Archive for February, 2008

Merging Layered BitmapData in AS3

Thursday, February 14th, 2008

This tutorial is for those of your who might have to write your own Photo-shop-a-like applications or anyone who has to merge [flatten] two BitmapData together at pixel-level, without using BitmapData.copyPixels or BitmapData.merge. Furthermore this tutorial deals with bitwise operations, which are super fast and rad for color computation. Boom. Color. If you’re not familiar with bitwise operators I suggest you check out Polygonal Labs’ Bitwise Gems: Fast Integer Math. Done? Great. Okay, on with our discussion. I hope this stuff makes sense because this is my first tutorial. Ever…. …so first let’s create some colored Bitmaps on the page.

var bmd1:BitmapData = new BitmapData(100, 100, true, 0xFF00FF00);
var bm1:Bitmap = new Bitmap(bmd1);
addChild(bm1);
var bmd2:BitmapData = new BitmapData(100, 100, true, 0xFFFF0000);
var bm2:Bitmap = new Bitmap(bmd2);
bm2.y = bm1.height;
addChild(bm2);
var bmd3:BitmapData = new BitmapData(100, 100, true, 0x7F0000FF);
var bm3:Bitmap = new Bitmap(bmd3);
bm3.x = bm1.width/2;
bm3.y = bm1.height/2;
addChild(bm3);

Building our project we should see somethin like this:
MergingLayeredBitmapDataStep1
As you can see we’ve created a super green bmd, a bloody red bmd and a half-hearted (half-opaque) blue bmd. When the half-opaque blue bitmap is placed over the green and red bitmaps it filters the green and red bitmaps, altering the percieved colors. Our goal is to be able to calculate those percieved colors given two 32 bit colors in order to merge them onto a new BitmapData.

Now let’s begin our pixel layering function. We can start by outlining what the function is going to do. Let’s give it two 32 bit colors, (like the red and blue or the green and blue) and let’s make it give us back a 32 bit color that represents the two colors layered on top of each other.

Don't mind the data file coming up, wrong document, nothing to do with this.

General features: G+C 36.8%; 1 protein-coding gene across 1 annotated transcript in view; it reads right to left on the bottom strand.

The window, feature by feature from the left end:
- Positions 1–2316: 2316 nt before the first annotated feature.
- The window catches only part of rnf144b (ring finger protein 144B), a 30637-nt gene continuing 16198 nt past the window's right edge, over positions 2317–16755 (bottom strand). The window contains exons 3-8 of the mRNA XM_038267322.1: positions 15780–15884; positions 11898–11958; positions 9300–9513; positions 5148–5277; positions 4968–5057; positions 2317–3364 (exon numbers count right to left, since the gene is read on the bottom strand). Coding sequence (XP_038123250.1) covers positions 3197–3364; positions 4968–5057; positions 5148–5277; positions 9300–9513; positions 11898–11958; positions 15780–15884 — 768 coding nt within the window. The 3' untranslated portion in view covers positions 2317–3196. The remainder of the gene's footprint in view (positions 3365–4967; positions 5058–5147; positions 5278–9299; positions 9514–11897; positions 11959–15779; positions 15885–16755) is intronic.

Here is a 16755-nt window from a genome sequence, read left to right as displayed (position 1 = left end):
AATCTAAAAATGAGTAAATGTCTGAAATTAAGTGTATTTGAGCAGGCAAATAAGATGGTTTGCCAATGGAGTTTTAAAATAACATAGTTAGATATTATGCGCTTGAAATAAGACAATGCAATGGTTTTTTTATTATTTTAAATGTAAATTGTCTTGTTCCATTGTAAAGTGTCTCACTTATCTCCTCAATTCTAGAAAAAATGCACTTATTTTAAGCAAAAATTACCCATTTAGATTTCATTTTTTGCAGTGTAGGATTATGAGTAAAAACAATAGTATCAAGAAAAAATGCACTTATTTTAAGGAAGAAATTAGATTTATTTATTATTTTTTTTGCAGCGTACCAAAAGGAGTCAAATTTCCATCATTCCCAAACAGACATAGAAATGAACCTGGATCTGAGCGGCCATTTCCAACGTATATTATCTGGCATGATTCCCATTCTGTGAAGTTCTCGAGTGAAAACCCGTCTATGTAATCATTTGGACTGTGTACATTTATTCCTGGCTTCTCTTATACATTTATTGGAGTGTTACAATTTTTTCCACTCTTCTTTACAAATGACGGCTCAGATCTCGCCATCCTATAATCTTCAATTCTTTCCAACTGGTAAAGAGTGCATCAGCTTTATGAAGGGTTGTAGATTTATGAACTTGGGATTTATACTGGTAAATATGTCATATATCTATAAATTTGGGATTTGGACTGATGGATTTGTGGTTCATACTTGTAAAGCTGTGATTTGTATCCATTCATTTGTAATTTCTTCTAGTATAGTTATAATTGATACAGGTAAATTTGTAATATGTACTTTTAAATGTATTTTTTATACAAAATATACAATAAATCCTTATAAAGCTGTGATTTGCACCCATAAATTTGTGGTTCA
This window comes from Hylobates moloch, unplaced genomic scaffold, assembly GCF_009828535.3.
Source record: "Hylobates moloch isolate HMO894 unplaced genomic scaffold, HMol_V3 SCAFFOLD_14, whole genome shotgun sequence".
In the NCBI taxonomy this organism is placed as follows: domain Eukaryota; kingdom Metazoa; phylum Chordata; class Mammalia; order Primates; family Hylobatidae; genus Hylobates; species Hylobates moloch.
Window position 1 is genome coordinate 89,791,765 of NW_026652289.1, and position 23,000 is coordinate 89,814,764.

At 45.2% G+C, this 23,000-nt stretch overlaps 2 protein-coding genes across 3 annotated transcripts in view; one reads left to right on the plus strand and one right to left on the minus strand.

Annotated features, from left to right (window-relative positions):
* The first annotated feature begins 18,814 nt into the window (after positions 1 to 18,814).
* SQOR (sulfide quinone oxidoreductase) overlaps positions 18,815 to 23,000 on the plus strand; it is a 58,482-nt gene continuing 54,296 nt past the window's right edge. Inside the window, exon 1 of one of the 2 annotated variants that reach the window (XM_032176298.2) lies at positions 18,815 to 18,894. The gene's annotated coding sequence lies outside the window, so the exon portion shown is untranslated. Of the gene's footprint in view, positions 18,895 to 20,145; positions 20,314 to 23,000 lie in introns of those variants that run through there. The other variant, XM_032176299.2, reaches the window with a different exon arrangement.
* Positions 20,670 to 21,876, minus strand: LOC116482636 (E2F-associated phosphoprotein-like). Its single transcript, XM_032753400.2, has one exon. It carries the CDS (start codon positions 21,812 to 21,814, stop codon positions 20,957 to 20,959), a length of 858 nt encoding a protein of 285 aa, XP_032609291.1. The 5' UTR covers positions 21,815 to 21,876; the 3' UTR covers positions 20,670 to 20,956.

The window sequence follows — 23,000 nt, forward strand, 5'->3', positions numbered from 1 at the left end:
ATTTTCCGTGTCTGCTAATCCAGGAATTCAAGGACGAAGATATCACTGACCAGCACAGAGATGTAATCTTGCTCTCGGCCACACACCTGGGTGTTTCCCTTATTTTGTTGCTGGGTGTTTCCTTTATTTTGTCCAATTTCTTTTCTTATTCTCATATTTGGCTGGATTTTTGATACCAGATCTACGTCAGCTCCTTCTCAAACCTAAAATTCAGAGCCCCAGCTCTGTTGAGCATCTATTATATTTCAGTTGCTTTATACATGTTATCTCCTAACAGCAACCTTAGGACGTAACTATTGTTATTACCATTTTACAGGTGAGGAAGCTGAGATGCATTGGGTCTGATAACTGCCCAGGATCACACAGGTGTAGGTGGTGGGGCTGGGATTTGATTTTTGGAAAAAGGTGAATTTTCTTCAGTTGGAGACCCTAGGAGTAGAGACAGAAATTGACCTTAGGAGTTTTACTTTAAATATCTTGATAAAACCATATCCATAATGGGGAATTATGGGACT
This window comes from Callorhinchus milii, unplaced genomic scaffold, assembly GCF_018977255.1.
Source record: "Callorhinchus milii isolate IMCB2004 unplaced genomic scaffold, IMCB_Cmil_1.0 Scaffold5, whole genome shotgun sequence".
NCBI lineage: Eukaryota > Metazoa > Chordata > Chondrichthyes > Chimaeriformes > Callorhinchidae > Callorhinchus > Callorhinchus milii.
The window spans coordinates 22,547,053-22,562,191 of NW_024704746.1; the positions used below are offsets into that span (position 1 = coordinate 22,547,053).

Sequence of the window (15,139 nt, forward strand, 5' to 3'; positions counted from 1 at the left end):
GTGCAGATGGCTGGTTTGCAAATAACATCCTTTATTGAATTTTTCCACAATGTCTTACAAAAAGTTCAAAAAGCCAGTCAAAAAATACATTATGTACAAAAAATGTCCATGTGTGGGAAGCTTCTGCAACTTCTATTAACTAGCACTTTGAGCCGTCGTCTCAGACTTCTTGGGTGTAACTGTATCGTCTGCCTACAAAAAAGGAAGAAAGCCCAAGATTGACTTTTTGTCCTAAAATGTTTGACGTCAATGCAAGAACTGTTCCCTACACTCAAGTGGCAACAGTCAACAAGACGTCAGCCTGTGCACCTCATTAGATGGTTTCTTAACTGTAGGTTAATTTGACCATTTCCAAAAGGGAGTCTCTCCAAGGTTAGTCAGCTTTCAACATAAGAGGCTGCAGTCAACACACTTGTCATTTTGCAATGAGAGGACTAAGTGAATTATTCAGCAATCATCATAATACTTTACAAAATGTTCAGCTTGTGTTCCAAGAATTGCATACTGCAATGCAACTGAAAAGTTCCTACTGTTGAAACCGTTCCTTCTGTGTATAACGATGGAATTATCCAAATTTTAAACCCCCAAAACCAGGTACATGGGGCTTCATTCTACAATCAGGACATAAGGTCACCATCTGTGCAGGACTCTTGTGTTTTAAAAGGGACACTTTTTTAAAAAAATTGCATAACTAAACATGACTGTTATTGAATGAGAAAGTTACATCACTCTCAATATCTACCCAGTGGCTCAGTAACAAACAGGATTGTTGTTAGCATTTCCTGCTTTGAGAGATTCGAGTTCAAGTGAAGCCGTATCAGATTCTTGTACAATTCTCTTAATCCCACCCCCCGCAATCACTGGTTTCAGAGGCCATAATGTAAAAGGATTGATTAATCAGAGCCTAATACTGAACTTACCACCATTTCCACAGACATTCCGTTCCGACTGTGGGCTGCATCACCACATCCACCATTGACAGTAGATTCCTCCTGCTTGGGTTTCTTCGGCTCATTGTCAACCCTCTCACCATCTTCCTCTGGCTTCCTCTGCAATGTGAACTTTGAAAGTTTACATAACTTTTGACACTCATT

private function layerColor32(topColor:uint, bottomColor:uint):uint
{
}

Now let’s extract each color’s ARGB channels. Traditionally the method would look like this:

private function layerColor32(topColor:uint, bottomColor:uint):uint
{
    var aB:uint = bottomColor >>> 24;
    var rB:uint = bottomColor >>> 16 & 0xFF;
    var gB:uint = bottomColor >>> 8 & 0xFF;
    var bB:uint = bottomColor  & 0xFF;
    var aT:uint = topColor >>> 24;
    var rT:uint = topColor >>> 16 & 0xFF;
    var gT:uint = topColor >>> 8 & 0xFF;
    var bT:uint = topColor  & 0xFF;
}

But since we’re working with what the colors *should* look like when layered, we have to figure out how much each channel actually shows through, according to the alpha channel. To do this we’ll multiply each channel by the color’s alpha channel’s opacity. The opacity is simply the alpha channel value divided by 255. So 100% opacity (255 or 0xFF) would turn out as 1, and 1 times each channel means 100% of each channel will show. 50% opacity (127 or 0x7F-0×80) would turn out as .5 and .5 times each channel shows 50% of each channel. Thus:

private function layerColor32(topColor:uint, bottomColor:uint):uint
{
    var aB:uint = bottomColor >>> 24;